I was lucky to live in the newer Court-Kay-Bauer Hall as a freshman. I asked for a single room and, while I appreciated the privacy and having space to myself, I eventually realized that I thrived when having someone to talk to. Starting spring semester, I made a point of having a meal with one other person at least once a day; Cornell started to feel a lot less lonely! I remember struggling at first to find people that I connected with, but the people I met in that first week alone ended up becoming special friends: (1) On the first night, there was an activity where you had to find your “birthday buddies” (people with the same birthday as you). We were probably the only birthday buddies who kept in touch and celebrated our birthdays and half-birthdays together while at Cornell! (2) On the second night, I made friends with two girls who attended the orientation event. One week later, I was there when one of them met their future husband! I was their Maid of Honor years later. (3) I spent my time at Cornell getting involved in several clubs and attending as many events as I could fit into my schedule. I was able to make friends with people who also took advantage of the discussions, lectures, speeches, cultural events, festivals, performances, and more that Cornell has to offer. Cornell has so many opportunities to explore and people to meet – I encourage everyone to embrace it all! By the time I left Cornell, there was always someone familiar to wave to on walks throughout campus. It’s a special place that can sometimes feel huge, but eventually feels like a close community.

  18. Stephanie (Cohn) Robinson, Class of 1984

    I distinctly remember moving into U Hall 2 in 1980. My roommate and I had never seen a photo of each other, but immediately recognized one another outside the dorm based on descriptions in our correspondence. We became best friends right away and lived together all 4 years at Cornell, except when she was at Semester at Sea and I was at Cornell-in-Washington. So many great memories of the beautiful campus, hockey games, studying in Uris, Sunday brunch in the old Noyes, our fantastic room with (non-working) fireplace on the 4th floor of Baker Tower, traying on the Slope, etc. I’ve so enjoyed returning to campus with my daughters there as students.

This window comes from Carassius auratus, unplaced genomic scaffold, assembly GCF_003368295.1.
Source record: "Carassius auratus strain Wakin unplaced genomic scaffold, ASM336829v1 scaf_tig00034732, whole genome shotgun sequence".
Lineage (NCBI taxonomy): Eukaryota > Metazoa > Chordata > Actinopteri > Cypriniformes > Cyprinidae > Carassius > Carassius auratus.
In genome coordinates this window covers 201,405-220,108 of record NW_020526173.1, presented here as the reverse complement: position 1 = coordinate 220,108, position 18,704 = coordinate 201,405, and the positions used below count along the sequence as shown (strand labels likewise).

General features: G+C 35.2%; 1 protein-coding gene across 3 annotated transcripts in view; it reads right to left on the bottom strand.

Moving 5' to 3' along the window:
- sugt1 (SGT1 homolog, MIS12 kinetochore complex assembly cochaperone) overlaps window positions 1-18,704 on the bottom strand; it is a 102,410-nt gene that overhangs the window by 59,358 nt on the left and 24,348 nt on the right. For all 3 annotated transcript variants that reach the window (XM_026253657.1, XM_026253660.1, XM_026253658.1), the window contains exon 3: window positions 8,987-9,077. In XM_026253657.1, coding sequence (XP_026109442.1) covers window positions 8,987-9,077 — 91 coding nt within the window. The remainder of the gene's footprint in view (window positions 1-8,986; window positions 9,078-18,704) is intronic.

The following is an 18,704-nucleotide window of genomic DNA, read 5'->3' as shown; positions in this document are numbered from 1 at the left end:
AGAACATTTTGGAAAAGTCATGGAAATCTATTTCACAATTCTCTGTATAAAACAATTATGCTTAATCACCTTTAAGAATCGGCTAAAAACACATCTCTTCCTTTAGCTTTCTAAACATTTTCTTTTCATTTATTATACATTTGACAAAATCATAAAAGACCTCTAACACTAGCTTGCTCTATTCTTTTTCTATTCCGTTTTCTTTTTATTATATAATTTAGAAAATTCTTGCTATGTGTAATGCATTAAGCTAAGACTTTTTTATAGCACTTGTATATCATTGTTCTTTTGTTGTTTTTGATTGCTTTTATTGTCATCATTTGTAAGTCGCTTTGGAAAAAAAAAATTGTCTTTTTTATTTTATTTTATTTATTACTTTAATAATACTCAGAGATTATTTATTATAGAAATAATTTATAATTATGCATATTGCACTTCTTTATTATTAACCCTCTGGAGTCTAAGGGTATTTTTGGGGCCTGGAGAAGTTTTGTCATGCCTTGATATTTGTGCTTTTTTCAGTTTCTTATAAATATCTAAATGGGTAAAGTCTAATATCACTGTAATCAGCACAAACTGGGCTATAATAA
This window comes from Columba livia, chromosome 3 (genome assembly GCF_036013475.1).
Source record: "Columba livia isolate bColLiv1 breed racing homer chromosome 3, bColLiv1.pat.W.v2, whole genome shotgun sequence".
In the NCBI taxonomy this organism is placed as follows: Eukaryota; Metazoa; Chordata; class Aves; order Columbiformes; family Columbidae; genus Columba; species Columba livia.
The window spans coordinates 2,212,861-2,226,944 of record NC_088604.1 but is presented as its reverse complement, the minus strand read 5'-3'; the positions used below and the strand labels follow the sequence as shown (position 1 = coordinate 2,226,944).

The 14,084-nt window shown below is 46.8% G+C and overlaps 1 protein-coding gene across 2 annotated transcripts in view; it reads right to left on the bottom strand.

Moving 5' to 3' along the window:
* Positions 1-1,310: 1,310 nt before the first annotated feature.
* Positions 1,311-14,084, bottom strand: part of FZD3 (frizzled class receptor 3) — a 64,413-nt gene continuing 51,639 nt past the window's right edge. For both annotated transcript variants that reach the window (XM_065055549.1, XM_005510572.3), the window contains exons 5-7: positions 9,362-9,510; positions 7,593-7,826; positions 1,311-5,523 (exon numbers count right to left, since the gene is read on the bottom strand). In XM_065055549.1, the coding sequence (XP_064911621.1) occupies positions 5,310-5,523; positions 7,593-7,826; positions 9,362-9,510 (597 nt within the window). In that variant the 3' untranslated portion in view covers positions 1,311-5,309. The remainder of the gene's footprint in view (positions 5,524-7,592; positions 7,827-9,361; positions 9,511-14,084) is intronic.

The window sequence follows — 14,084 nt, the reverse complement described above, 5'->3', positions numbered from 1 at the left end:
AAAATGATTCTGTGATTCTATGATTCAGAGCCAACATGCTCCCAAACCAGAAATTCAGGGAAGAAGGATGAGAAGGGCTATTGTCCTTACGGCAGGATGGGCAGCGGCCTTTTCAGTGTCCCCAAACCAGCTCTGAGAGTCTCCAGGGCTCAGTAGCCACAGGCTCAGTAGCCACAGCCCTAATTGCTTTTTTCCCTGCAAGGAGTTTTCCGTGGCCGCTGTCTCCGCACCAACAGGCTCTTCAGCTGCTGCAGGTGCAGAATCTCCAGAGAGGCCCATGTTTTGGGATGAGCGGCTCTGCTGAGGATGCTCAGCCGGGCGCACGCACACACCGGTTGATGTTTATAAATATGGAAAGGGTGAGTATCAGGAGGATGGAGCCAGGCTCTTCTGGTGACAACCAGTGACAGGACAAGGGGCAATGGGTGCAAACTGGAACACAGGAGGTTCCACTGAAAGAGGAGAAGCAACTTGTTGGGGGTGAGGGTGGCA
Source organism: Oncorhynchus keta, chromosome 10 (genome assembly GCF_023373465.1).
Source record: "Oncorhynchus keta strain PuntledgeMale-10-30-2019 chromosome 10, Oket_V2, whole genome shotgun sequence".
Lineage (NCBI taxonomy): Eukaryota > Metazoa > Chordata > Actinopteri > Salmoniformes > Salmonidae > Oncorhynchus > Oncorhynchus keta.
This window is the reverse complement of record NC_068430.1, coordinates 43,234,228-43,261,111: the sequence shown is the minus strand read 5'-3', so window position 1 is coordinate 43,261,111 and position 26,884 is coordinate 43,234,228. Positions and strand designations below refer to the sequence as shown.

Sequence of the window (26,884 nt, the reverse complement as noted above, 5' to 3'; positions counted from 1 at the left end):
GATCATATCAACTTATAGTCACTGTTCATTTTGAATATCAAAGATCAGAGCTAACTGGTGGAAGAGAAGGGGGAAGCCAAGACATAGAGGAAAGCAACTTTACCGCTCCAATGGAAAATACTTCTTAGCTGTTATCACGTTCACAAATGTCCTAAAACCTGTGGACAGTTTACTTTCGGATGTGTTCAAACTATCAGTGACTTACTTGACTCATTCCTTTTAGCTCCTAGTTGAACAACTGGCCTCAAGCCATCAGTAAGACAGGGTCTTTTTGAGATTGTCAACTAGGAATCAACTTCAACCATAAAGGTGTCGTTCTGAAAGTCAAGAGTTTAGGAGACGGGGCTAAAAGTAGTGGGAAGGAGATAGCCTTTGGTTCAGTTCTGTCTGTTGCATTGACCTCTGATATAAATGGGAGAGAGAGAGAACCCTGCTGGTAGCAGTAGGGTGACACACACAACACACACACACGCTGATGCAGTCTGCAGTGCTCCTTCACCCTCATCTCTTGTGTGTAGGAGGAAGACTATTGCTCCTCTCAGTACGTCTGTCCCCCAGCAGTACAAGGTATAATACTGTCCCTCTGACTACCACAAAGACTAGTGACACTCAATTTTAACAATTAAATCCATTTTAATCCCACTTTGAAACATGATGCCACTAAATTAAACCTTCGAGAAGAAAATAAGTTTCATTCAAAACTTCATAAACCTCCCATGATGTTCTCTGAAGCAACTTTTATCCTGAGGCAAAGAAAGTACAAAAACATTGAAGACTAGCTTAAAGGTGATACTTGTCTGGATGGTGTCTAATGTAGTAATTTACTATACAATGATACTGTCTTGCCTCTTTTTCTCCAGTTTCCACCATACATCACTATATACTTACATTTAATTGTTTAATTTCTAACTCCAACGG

19. Susan Goodspeed Anderson, Class of 1961

    My arrival as a freshman at Cornell was full of mixed feelings. I don’t remember any orientation, just mom and dad helping to carry belongings up many stairs in Clara Dickson. I was familiar with the campus since my father was a Cornellian and we are descendants of Ezra. We had visited the campus often. I was from a small upstate town and somewhat intimidated by lots of students from the city. As years went by I became an RA and took part in orientation. Cornell was home.

  20. Michel DEL BUONO, Ph.D., Class of 1975

    It is a mark of change to note how many dorms did not exist when I attended Cornell.. and though I have returned to campus many times, Ithaca being halfway between Washington where I lived and Montréal, where my parents lived, I no longer recognize the campus easily. That’s life, that’s change.

  21. Stephan H. Goldstein, Class of 1965